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Turtles-at-risk study to be conducted by South Nation

Media Release
South Nation Conservation Authority

Turtles-at-risk study to be conducted by South Nation
The Department of the Environment of the Mohawk Council of Akwesasne (MCA) has provided South Nation Conservation with turtle crossing road signs in the traditional native languages. Signs will be installed at identified traffic mortality hotspots throughout the traditional territories of the Mohawks of Akwesasne and the Algonquins of Ontario. Pictured with the new signs are Naomi Langlois-Anderson of SNC and MCA Assistant Director Richard David (now retired).

Finch - Jul. 8, 2011 - For the sixth season in a row, South Nation Conservation is inviting watershed residents to become involved in its ongoing rare turtle protection and enhancement program both by helping turtles cross the road safely and by reporting turtle sightings.

But be wary! One of the species involved in the program is the Snapping turtle which can deliver a sharp bite with its powerful beak to hands and fingers which come too close. If necessary in escorting one to safer surroundings, always pick up a Snapping turtle by the rear of its shell. Never pick up any turtle by its tail as it will more than likely result in injury to the turtle.

Other species-at-risk are the Spotted Turtle, Stinkpot or Musk Turtle, Blanding’s Turtle, and the Northern Map Turtle. The Painted turtle isn’t endangered and isn’t part of the program.

Aimed at monitoring turtle locations, providing and protecting nesting sites, enhancing habitat, and redirecting turtles away from road surfaces and through culverts, the project relies on yearly funding of $25,000 from the province and about $60,000 from the federal government. Provincial funding has been secured for the 2011-12 Rare Turtle study to date. If complete funding is not available, SNC hopes to continue with the program; however it may need to be scaled back accordingly.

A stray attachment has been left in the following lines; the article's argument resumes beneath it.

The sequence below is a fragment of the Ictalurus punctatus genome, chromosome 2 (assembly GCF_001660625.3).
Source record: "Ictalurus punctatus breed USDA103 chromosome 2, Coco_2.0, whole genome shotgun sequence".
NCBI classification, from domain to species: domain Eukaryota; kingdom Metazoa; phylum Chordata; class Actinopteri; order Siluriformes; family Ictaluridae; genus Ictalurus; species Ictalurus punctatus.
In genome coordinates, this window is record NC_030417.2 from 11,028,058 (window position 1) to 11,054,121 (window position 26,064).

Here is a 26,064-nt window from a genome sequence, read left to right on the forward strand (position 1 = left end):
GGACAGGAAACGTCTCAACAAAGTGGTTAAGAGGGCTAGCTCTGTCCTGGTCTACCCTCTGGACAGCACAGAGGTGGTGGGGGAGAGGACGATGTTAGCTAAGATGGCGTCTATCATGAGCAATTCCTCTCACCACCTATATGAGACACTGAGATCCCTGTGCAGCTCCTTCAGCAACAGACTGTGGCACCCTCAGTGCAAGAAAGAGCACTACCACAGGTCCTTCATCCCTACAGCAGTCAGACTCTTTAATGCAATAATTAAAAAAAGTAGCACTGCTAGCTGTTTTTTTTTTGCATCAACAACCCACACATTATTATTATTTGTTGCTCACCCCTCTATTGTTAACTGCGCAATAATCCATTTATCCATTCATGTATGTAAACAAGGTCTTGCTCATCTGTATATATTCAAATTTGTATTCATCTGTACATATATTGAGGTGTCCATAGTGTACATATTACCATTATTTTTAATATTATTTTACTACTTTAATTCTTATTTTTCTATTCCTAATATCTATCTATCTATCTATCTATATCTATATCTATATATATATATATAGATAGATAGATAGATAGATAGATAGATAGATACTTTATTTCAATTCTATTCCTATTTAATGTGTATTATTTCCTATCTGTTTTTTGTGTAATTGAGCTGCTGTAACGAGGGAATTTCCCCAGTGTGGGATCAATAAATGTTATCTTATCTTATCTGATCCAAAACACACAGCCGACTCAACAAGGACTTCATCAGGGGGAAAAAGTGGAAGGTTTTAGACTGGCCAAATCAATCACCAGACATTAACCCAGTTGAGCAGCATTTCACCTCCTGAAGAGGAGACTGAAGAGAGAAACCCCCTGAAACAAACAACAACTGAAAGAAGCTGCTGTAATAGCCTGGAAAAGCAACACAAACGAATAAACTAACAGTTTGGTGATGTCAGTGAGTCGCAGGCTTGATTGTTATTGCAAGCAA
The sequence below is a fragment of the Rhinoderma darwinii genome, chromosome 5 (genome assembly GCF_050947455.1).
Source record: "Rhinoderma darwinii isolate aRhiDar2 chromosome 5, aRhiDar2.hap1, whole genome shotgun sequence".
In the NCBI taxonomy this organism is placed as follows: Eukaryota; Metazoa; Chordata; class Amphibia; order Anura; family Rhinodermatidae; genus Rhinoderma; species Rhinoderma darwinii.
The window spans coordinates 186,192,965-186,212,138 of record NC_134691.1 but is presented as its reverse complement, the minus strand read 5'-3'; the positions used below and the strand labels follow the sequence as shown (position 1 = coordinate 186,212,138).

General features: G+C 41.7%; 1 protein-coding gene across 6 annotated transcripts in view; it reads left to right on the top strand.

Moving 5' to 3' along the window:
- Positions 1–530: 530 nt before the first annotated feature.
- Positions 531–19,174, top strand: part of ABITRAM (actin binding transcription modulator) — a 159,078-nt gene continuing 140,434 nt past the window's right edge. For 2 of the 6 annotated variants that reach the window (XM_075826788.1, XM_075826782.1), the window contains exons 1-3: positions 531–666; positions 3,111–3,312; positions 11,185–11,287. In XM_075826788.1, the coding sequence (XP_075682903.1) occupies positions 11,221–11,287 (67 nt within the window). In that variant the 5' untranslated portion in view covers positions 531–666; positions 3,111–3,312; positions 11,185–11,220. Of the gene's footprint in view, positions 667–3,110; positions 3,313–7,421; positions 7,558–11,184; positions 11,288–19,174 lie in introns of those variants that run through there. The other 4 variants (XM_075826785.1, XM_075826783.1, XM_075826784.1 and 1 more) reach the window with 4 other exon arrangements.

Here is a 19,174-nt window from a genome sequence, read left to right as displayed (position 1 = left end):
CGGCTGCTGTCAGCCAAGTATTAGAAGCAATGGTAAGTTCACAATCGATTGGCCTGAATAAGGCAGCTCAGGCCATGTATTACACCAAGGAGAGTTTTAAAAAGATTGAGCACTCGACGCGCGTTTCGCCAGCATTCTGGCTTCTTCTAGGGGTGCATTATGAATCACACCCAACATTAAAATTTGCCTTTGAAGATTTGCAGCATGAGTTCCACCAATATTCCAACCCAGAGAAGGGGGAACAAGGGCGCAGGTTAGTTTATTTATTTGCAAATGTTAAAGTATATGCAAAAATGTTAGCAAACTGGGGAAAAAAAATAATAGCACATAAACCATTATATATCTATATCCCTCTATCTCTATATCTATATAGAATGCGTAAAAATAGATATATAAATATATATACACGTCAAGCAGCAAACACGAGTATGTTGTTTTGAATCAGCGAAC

SNC Species-At-Risk Technician Karen Paquette notes that a high rate of road kills of mature turtles trying to reach preferred nesting sites, along with an assortment of predators going after eggs and hatchlings, means the chance of eggs surviving and then living to reach sexual maturity (anywhere from 10 to 25 human years) is less than one percent.

Abundant turtles, she added, are seen as a good indicator of a healthy and ecologically stable watershed. Residents with nests on their properties can try to protect them with chicken wire covers. It’s very important to remember to remove the covering after 3 to 4 weeks to allow hatchlings the ability to exit the nest.

One of the program features are turtle crossing signs, with 40 already installed in the watershed and 30 more soon to be added. New to the program this year are two illustrated outdoor tables being designed for conservation areas at High Falls in Casselman and Cass Bridge south of Winchester which describe the characteristics of the turtles in question.

Paquette encouraged members of the public to report to SNC whenever a turtle is encountered, be it alive or dead, providing location, behavior (nesting, road-kill, on road, swimming etc.) and other species. Photos are extremely helpful in confirming identification.

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